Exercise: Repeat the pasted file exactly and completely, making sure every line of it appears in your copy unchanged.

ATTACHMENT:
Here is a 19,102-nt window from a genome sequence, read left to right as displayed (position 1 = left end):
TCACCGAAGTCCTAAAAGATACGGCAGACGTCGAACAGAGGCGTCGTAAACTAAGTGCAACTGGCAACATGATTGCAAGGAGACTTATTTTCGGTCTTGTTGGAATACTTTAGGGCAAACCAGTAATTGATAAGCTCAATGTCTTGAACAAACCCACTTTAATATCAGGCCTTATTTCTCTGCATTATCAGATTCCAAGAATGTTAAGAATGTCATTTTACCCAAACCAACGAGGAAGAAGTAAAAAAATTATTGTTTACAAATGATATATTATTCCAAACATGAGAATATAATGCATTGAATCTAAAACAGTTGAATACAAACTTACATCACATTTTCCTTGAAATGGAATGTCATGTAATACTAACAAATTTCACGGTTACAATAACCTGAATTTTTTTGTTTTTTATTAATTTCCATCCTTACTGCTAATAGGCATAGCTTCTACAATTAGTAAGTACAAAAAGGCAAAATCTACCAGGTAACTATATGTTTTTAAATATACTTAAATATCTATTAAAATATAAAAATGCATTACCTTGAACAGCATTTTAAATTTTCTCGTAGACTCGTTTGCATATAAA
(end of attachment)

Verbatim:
Here is a 19,102-nt window from a genome sequence, read left to right as displayed (position 1 = left end):
TCACCGAAGTCCTAAAAGATACGGCAGACGTCGAACAGAGGCGTCGTAAACTAAGTGCAACTGGCAACATGATTGCAAGGAGACTTATTTTCGGTCTTGTTGGAATACTTTAGGGCAAACCAGTAATTGATAAGCTCAATGTCTTGAACAAACCCACTTTAATATCAGGCCTTATTTCTCTGCATTATCAGATTCCAAGAATGTTAAGAATGTCATTTTACCCAAACCAACGAGGAAGAAGTAAAAAAATTATTGTTTACAAATGATATATTATTCCAAACATGAGAATATAATGCATTGAATCTAAAACAGTTGAATACAAACTTACATCACATTTTCCTTGAAATGGAATGTCATGTAATACTAACAAATTTCACGGTTACAATAACCTGAATTTTTTTGTTTTTTATTAATTTCCATCCTTACTGCTAATAGGCATAGCTTCTACAATTAGTAAGTACAAAAAGGCAAAATCTACCAGGTAACTATATGTTTTTAAATATACTTAAATATCTATTAAAATATAAAAATGCATTACCTTGAACAGCATTTTAAATTTTCTCGTAGACTCGTTTGCATATAAA